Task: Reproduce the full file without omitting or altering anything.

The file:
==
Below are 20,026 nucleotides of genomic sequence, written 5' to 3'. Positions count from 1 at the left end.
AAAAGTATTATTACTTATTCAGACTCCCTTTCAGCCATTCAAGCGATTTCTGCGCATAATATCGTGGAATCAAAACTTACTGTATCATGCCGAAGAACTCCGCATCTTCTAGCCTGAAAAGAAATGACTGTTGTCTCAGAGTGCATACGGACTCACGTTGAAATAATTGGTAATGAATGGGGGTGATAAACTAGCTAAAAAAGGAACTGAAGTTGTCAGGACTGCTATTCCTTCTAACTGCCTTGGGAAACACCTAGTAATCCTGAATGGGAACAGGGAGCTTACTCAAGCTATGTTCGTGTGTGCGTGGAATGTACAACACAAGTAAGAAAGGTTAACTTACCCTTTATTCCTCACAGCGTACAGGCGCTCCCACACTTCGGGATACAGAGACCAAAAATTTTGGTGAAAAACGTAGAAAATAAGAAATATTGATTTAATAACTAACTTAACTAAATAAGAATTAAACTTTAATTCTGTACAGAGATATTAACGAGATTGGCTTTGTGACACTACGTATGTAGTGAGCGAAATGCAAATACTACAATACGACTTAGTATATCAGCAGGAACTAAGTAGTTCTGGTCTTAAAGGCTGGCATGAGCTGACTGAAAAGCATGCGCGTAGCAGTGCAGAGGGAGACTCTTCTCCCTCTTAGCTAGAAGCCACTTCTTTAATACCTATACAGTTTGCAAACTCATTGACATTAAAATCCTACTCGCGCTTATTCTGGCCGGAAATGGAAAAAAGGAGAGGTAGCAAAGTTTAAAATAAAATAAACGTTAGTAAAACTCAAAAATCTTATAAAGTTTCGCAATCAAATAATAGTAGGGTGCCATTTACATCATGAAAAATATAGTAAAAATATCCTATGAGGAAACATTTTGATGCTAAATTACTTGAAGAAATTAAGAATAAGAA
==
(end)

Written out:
Below are 20,026 nucleotides of genomic sequence, written 5' to 3'. Positions count from 1 at the left end.
AAAAGTATTATTACTTATTCAGACTCCCTTTCAGCCATTCAAGCGATTTCTGCGCATAATATCGTGGAATCAAAACTTACTGTATCATGCCGAAGAACTCCGCATCTTCTAGCCTGAAAAGAAATGACTGTTGTCTCAGAGTGCATACGGACTCACGTTGAAATAATTGGTAATGAATGGGGGTGATAAACTAGCTAAAAAAGGAACTGAAGTTGTCAGGACTGCTATTCCTTCTAACTGCCTTGGGAAACACCTAGTAATCCTGAATGGGAACAGGGAGCTTACTCAAGCTATGTTCGTGTGTGCGTGGAATGTACAACACAAGTAAGAAAGGTTAACTTACCCTTTATTCCTCACAGCGTACAGGCGCTCCCACACTTCGGGATACAGAGACCAAAAATTTTGGTGAAAAACGTAGAAAATAAGAAATATTGATTTAATAACTAACTTAACTAAATAAGAATTAAACTTTAATTCTGTACAGAGATATTAACGAGATTGGCTTTGTGACACTACGTATGTAGTGAGCGAAATGCAAATACTACAATACGACTTAGTATATCAGCAGGAACTAAGTAGTTCTGGTCTTAAAGGCTGGCATGAGCTGACTGAAAAGCATGCGCGTAGCAGTGCAGAGGGAGACTCTTCTCCCTCTTAGCTAGAAGCCACTTCTTTAATACCTATACAGTTTGCAAACTCATTGACATTAAAATCCTACTCGCGCTTATTCTGGCCGGAAATGGAAAAAAGGAGAGGTAGCAAAGTTTAAAATAAAATAAACGTTAGTAAAACTCAAAAATCTTATAAAGTTTCGCAATCAAATAATAGTAGGGTGCCATTTACATCATGAAAAATATAGTAAAAATATCCTATGAGGAAACATTTTGATGCTAAATTACTTGAAGAAATTAAGAATAAGAA